A Northeast Baltimore man has died after being shot by a Baltimore County police officer who was struck by the man’s SUV while working security at a Parkville strip mall.
The officer was working in his police uniform as a security guard for the Parkway Crossing shopping center in the 2300 block of Cleanleigh Drive, Baltimore County police spokesman Shawn Vinson said.
He was wrapping up his shift when he went into the center’s parking lot around 8:30 p.m. Monday, after another guard saw a black 2011 Chevrolet Suburban driving erratically near the mall’s ShopRite grocery store. The officer stopped the driver, 28-year-old Derrick Alexander Sellman, near the grocery store’s entrance and the driver opened the door, Vinson said.
“At some point the driver accelerated the SUV,” either dragging the officer or hitting him, Vinson said.
The SUV was then hit by a white 2016 Toyota Avalon, pinning the officer between that car’s door and the SUV. The officer shot at the SUV driver with his service weapon, striking him at least once in his upper body, Vinson said.
The SUV then crashed into another car in the parking lot before coming to rest nearby.
Sellman, of the 2300 block of Walshire Ave. in Northeast Baltimore, died at Sinai Hospital, Vinson said.
The officer, who police have not identified, was taken to Maryland Shock Trauma Center and released Tuesday morning.
Family gathered at Sellman’s home near the city-county line, where cars were parked two deep on the curb of the small cul-de-sac Tuesday afternoon. A relative who answered the door declined to comment.
Neighbors said Sellman was a “good kid,” and they were surprised and saddened to hear of his shooting.
“I’ve never known him to be involved in anything unsavory,” said James Tucker, 73.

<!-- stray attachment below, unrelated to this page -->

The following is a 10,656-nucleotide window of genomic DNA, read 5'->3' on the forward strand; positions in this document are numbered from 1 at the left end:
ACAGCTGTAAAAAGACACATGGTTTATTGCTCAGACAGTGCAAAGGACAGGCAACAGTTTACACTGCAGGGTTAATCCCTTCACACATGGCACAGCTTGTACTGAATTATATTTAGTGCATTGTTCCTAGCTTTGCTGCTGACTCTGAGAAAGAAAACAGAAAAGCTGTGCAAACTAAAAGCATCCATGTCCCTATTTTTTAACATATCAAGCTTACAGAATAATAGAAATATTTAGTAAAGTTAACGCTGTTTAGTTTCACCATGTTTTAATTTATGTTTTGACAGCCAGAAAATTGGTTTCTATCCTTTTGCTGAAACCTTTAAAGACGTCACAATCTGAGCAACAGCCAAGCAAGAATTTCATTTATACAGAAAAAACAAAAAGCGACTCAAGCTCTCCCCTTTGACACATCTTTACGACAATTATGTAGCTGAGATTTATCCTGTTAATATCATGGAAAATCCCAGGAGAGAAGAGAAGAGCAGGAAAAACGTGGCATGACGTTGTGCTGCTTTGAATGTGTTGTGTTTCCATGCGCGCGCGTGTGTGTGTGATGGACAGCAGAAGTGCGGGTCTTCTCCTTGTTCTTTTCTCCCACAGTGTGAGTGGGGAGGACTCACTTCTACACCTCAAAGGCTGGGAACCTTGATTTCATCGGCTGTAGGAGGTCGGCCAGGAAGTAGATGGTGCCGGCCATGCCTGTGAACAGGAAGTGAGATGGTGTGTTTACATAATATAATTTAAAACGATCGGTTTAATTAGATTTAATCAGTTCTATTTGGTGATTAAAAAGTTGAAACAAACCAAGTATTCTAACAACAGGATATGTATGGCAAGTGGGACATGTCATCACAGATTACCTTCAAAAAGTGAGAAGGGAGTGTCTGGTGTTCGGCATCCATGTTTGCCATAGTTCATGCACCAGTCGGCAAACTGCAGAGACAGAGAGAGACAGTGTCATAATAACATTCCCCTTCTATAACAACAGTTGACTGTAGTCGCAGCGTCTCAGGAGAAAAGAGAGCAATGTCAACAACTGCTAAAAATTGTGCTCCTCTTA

Tucker has lived next to Sellman’s family for 30 years, he said. He said he didn’t know Sellman well, but recalled exchanging pleasantries with him on the street.
Stephany Stottlemire, 31, has lived two doors down from Sellman’s family for three years. She said he was living with and caring for his grandparents.
“He was a bubbly, happy young kid, always very pleasant to deal with,” she said. “I can’t understand how it happened so quickly without explanation.”
Because the officer was working secondary employment at the time of the incident, he was not wearing a body camera.
Baltimore County police officers are not required to wear body cameras while working other security jobs, though they can choose to wear body cameras if they are engaged in authorized work wearing Baltimore County police uniforms.
Baltimore County police officers have been involved in other shootings while working as security guards. Last year, an off-duty officer fatally shot a man suspected of shoplifting detergent in Catonsville. That incident prompted Baltimore County officials to consider requiring officers who moonlight as security guards to wear their body cameras.